I love standing in the history section of the library and scanning the titles that line the shelves. Historical narratives tell true stories that are far more captivating than fictional stories. That’s why I head for that section of the library most often. Here are a few history narratives I’ve read recently.
- City of Fortune: How Venice Ruled the Seas by Roger Crowley
- The Island at the Center of the World: The Epic Story of Dutch Manhattan by Russell Shorto
- Nixon and Mao: The Week That Changed the World by Margaret MacMillan
These and other well-written historical narratives grip my attention as well as providing analysis and insight on the past. As a history enthusiast, I’m tempted to share these books with my daughters as soon as they’re capable of reading at that level. The founding and development of Dutch Manhattan is fascinating, but most textbooks only give it one or two paragraphs!
Can’t children just skip the history textbooks and get straight to these gripping stories?
I don’t believe they should. History textbooks play a vital role in children learning about the past. There are two reasons I want my girls to learn about history through textbooks before they read books like the ones I listed above.
The first reason is related to helping children learn about history the best way—through organized units of information that are balanced and chronological. History textbook authors put information into digestible portions, making it easier for children to master. But the real key is balance when it comes to historical figures and events. That way, children begin to grasp the comparative significance, for example, of the Teapot Dome Scandal and the Great Depression. The textbook also provides clarity on sequence in a narrative form.
As you can see from the titles I’ve mentioned, if my daughters’ history education focused on my favorite historical narratives (or even their favorites) it could create problems in their understanding of the past. They might be confused about the order of certain events. Their knowledge of the past would skew towards my interests. Just as a building’s framework provides structural form and support to everything that comes next, a historical framework (provided by history textbooks) will provide form and support for my daughters’ understanding of the past.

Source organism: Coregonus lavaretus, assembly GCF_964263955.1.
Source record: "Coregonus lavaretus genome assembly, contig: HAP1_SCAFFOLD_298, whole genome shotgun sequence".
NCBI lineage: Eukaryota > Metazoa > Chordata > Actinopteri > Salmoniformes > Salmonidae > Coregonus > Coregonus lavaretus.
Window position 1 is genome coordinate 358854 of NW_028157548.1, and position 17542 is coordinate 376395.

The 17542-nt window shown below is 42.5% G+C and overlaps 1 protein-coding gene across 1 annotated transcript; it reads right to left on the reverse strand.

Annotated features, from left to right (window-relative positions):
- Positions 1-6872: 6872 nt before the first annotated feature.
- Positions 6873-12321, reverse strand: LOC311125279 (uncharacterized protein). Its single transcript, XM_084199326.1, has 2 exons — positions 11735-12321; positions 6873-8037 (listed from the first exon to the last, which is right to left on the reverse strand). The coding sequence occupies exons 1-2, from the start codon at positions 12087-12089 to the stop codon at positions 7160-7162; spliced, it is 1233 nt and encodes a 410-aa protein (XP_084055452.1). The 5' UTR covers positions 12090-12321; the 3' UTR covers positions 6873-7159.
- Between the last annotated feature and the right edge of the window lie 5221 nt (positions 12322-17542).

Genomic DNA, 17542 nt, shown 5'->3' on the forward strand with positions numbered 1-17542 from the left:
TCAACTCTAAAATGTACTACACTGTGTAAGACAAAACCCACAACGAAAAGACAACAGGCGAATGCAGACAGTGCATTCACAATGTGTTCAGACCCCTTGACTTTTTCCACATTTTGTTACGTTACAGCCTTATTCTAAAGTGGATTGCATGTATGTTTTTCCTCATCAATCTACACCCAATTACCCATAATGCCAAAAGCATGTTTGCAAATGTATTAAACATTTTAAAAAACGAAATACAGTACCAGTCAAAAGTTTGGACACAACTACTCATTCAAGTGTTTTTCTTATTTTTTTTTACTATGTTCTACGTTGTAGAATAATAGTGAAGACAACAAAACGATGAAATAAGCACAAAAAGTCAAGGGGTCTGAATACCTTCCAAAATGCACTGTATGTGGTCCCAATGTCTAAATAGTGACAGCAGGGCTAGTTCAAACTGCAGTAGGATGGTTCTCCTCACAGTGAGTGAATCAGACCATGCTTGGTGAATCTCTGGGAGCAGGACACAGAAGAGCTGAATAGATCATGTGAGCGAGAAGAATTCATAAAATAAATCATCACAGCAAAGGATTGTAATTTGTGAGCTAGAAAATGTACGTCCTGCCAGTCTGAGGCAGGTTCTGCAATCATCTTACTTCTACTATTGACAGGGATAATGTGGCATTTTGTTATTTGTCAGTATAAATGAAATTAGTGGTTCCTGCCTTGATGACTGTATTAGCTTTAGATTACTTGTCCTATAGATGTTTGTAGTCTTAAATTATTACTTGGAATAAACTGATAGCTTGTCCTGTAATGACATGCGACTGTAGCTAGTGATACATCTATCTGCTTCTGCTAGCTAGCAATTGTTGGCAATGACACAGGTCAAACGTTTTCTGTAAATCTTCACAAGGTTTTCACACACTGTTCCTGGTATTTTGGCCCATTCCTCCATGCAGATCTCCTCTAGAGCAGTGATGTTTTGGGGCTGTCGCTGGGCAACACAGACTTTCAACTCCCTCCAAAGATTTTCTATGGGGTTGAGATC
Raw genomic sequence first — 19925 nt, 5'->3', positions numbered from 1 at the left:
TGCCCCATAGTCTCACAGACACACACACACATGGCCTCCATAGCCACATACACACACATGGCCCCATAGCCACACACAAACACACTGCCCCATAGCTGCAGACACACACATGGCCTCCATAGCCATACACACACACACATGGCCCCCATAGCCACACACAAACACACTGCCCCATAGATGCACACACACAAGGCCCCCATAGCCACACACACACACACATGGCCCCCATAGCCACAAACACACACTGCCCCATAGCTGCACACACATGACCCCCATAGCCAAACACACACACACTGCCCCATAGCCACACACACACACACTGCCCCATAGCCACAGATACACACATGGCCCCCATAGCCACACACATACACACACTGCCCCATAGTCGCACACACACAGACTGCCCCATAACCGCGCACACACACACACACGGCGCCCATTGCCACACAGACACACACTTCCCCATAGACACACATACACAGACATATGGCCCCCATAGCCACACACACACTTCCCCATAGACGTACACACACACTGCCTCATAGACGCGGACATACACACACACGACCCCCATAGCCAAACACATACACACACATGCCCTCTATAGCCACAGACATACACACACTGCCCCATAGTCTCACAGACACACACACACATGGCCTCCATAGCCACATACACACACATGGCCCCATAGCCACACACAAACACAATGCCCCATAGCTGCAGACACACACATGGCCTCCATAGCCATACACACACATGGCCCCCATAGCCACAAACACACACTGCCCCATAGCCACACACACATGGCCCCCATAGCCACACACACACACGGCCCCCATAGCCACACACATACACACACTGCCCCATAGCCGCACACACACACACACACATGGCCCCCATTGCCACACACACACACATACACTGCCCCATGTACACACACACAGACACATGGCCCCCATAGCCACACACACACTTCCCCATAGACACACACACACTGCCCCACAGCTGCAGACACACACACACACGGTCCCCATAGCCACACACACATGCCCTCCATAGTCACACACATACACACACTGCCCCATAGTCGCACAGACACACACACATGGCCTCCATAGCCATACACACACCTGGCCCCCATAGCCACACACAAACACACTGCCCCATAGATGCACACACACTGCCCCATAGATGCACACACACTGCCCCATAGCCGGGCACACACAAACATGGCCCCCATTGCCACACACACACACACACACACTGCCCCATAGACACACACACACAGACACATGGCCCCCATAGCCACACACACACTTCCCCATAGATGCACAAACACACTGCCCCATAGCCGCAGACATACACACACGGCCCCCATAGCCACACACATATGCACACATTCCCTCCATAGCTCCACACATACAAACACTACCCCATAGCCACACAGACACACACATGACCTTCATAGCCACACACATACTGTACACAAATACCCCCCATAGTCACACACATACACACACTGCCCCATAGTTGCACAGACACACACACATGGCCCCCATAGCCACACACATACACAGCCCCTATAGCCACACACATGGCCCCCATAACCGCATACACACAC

The second reason I want to use history textbooks relates to the worldview I want to teach my children. History is not just an account of events, actors, and places. It is an interpretation of the historical data. And all historians have a perspective that shapes their interpretation of the past.
Take for example Nixon and Mao, a fascinating account of skirmishes on the Russia-China border, ping-pong diplomacy, and Kissinger’s trip to China—a trip so secret that even the State Department didn’t know about it. MacMillan’s book would interest anyone intrigued by the Cold War. But her book isn’t without worldview implications. She makes this point in The Uses and Abuses of History, another one of her books on writing history:
In a secular world, which is what most of us in Europe and North America live in, history takes on the role of showing us good and evil, virtues and vices. Religion no longer plays as important a part as it once did in setting moral standards and transmitting values.
In Margaret MacMillian’s assessment, religion no longer gives us our worldview—history does. I enjoy this author’s work, but I don’t want her works of history to shape my children’s worldview. Instead, my family uses a tool that provides an organized and biblical worldview of the past. That tool is a BJU Press Heritage Studies textbook written from a biblical worldview.
One day, I want my daughters to enjoy learning about Nixon’s Chinese diplomacy and other historical narratives. But before they learn about these places and events, I want them to have a framework for these events. And that framework needs to be constructed on the foundation of a biblical worldview. After that framework is in place, my daughters can learn about the past from varied historians and correctly evaluate the worldview of those historians.